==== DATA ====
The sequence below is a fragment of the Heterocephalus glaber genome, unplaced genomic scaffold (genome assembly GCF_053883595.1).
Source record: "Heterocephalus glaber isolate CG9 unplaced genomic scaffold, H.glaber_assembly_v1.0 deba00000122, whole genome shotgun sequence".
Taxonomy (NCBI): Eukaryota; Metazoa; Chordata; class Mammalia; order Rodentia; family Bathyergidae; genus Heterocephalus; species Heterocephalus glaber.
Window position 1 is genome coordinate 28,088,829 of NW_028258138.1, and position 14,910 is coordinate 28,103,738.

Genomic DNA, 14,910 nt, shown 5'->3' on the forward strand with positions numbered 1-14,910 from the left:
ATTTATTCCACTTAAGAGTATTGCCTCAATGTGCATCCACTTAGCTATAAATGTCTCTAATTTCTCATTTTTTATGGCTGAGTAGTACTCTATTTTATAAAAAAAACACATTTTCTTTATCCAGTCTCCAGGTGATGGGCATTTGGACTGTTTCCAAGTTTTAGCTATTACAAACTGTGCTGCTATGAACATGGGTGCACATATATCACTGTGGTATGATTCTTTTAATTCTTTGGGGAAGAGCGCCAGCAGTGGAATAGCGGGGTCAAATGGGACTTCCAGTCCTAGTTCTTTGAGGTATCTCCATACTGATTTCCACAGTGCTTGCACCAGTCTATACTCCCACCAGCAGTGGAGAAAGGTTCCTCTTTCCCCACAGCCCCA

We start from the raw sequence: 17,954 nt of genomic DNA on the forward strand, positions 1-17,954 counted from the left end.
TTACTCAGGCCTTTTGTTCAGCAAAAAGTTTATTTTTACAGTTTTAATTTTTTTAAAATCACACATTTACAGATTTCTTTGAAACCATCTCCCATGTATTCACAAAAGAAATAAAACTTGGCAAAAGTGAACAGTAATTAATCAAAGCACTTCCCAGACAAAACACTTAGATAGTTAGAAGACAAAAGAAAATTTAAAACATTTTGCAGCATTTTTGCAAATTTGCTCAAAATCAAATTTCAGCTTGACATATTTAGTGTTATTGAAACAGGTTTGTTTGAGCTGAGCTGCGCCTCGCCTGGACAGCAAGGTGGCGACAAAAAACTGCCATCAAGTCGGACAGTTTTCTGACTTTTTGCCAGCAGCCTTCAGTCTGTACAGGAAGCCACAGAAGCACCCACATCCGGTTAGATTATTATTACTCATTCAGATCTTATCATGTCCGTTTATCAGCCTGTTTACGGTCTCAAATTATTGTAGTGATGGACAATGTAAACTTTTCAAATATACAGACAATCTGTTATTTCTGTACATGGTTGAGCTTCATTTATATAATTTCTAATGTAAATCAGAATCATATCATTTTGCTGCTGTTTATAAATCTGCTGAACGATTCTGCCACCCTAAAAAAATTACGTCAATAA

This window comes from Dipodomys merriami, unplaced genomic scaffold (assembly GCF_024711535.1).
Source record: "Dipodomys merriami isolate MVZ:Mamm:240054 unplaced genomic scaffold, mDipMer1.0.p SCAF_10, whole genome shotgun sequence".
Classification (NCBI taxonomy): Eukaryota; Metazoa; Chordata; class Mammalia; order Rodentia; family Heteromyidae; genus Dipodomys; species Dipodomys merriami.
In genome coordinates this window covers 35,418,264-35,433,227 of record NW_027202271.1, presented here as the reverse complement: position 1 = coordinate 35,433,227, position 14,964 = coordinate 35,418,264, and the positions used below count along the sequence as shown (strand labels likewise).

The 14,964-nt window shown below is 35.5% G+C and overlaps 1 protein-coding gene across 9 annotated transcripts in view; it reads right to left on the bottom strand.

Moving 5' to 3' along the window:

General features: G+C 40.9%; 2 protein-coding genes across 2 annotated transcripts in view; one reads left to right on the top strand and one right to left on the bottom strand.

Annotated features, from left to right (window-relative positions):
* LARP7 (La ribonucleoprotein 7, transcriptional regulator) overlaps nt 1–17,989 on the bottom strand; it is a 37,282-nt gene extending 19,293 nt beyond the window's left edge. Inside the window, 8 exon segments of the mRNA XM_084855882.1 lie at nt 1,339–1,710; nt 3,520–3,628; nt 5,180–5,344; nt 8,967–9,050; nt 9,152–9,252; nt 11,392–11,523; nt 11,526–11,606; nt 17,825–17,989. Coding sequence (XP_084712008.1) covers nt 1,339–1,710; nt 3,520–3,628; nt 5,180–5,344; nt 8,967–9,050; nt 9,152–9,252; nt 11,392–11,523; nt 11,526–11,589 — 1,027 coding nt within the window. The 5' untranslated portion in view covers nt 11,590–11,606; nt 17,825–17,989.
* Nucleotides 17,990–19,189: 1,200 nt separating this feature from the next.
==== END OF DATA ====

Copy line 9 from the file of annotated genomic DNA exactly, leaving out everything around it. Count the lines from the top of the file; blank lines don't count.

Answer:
This window comes from Dipodomys merriami, unplaced genomic scaffold (assembly GCF_024711535.1).